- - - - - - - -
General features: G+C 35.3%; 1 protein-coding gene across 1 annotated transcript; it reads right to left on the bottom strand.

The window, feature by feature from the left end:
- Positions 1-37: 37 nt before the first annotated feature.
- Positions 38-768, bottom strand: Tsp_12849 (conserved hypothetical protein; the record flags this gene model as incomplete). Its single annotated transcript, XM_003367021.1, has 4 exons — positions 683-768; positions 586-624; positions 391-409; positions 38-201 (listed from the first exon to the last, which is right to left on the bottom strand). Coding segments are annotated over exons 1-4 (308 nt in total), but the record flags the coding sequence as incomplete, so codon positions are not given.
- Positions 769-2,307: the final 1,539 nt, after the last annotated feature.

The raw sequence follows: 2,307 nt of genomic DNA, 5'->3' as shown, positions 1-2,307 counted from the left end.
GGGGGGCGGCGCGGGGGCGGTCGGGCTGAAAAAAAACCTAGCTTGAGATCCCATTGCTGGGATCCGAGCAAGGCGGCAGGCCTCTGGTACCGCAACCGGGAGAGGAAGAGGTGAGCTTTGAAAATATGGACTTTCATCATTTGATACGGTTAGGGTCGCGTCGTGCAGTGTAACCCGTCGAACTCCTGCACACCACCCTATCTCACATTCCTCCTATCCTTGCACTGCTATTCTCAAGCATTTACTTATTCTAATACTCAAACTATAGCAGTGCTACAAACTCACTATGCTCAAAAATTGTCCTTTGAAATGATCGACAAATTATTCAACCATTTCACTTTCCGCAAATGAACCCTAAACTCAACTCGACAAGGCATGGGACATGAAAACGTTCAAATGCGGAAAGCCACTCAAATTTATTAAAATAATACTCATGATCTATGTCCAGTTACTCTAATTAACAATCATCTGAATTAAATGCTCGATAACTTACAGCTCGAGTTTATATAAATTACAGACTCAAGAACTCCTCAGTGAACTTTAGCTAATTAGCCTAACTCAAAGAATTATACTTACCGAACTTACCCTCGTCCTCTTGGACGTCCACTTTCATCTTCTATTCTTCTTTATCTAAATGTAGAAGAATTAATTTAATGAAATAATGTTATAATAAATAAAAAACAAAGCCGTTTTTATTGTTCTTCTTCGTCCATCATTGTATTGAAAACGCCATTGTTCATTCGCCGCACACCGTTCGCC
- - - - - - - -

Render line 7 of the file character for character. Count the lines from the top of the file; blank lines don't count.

GGGGGGCGGCGCGGGGGCGGTCGGGCTGAAAAAAAACCTAGCTTGAGATCCCATTGCTGGGATCCGAGCAAGGCGGCAGGCCTCTGGTACCGCAACCGGGAGAGGAAGAGGTGAGCTTTGAAAATATGGACTTTCATCATTTGATACGGTTAGGGTCGCGTCGTGCAGTGTAACCCGTCGAACTCCTGCACACCACCCTATCTCACATTCCTCCTATCCTTGCACTGCTATTCTCAAGCATTTACTTATTCTAATACTCAAACTATAGCAGTGCTACAAACTCACTATGCTCAAAAATTGTCCTTTGAAATGATCGACAAATTATTCAACCATTTCACTTTCCGCAAATGAACCCTAAACTCAACTCGACAAGGCATGGGACATGAAAACGTTCAAATGCGGAAAGCCACTCAAATTTATTAAAATAATACTCATGATCTATGTCCAGTTACTCTAATTAACAATCATCTGAATTAAATGCTCGATAACTTACAGCTCGAGTTTATATAAATTACAGACTCAAGAACTCCTCAGTGAACTTTAGCTAATTAGCCTAACTCAAAGAATTATACTTACCGAACTTACCCTCGTCCTCTTGGACGTCCACTTTCATCTTCTATTCTTCTTTATCTAAATGTAGAAGAATTAATTTAATGAAATAATGTTATAATAAATAAAAAACAAAGCCGTTTTTATTGTTCTTCTTCGTCCATCATTGTATTGAAAACGCCATTGTTCATTCGCCGCACACCGTTCGCC